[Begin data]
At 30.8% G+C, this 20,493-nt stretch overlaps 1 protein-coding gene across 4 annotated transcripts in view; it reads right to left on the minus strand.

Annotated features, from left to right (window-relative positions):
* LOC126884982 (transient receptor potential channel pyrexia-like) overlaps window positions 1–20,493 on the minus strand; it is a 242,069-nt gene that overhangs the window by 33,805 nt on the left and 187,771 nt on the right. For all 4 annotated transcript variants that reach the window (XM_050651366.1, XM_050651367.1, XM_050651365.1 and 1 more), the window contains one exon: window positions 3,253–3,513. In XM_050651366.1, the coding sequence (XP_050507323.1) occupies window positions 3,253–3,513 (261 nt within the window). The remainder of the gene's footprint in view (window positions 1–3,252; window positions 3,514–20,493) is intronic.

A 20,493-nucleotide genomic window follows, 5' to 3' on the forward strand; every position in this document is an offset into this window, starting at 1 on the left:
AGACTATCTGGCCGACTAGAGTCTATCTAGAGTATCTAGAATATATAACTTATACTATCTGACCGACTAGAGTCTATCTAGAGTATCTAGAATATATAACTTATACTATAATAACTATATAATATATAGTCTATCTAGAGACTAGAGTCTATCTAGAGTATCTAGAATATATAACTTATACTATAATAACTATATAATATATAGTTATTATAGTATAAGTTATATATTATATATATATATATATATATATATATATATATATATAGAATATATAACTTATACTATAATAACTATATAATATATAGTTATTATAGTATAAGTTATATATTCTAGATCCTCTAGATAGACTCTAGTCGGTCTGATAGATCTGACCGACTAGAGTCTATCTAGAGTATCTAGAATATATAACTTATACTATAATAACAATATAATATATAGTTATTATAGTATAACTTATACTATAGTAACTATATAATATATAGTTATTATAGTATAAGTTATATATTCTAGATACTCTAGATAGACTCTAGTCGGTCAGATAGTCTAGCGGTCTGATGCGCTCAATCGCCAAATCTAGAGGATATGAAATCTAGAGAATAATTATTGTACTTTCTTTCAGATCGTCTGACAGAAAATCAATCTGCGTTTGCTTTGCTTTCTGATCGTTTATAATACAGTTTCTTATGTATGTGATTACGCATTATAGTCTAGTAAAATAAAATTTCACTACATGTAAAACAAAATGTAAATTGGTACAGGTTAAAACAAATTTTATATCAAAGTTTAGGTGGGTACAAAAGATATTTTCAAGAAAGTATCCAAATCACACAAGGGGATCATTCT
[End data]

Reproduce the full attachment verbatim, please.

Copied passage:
At 30.8% G+C, this 20,493-nt stretch overlaps 1 protein-coding gene across 4 annotated transcripts in view; it reads right to left on the minus strand.

Annotated features, from left to right (window-relative positions):
* LOC126884982 (transient receptor potential channel pyrexia-like) overlaps window positions 1–20,493 on the minus strand; it is a 242,069-nt gene that overhangs the window by 33,805 nt on the left and 187,771 nt on the right. For all 4 annotated transcript variants that reach the window (XM_050651366.1, XM_050651367.1, XM_050651365.1 and 1 more), the window contains one exon: window positions 3,253–3,513. In XM_050651366.1, the coding sequence (XP_050507323.1) occupies window positions 3,253–3,513 (261 nt within the window). The remainder of the gene's footprint in view (window positions 1–3,252; window positions 3,514–20,493) is intronic.

A 20,493-nucleotide genomic window follows, 5' to 3' on the forward strand; every position in this document is an offset into this window, starting at 1 on the left:
AGACTATCTGGCCGACTAGAGTCTATCTAGAGTATCTAGAATATATAACTTATACTATCTGACCGACTAGAGTCTATCTAGAGTATCTAGAATATATAACTTATACTATAATAACTATATAATATATAGTCTATCTAGAGACTAGAGTCTATCTAGAGTATCTAGAATATATAACTTATACTATAATAACTATATAATATATAGTTATTATAGTATAAGTTATATATTATATATATATATATATATATATATATATATATATATAGAATATATAACTTATACTATAATAACTATATAATATATAGTTATTATAGTATAAGTTATATATTCTAGATCCTCTAGATAGACTCTAGTCGGTCTGATAGATCTGACCGACTAGAGTCTATCTAGAGTATCTAGAATATATAACTTATACTATAATAACAATATAATATATAGTTATTATAGTATAACTTATACTATAGTAACTATATAATATATAGTTATTATAGTATAAGTTATATATTCTAGATACTCTAGATAGACTCTAGTCGGTCAGATAGTCTAGCGGTCTGATGCGCTCAATCGCCAAATCTAGAGGATATGAAATCTAGAGAATAATTATTGTACTTTCTTTCAGATCGTCTGACAGAAAATCAATCTGCGTTTGCTTTGCTTTCTGATCGTTTATAATACAGTTTCTTATGTATGTGATTACGCATTATAGTCTAGTAAAATAAAATTTCACTACATGTAAAACAAAATGTAAATTGGTACAGGTTAAAACAAATTTTATATCAAAGTTTAGGTGGGTACAAAAGATATTTTCAAGAAAGTATCCAAATCACACAAGGGGATCATTCT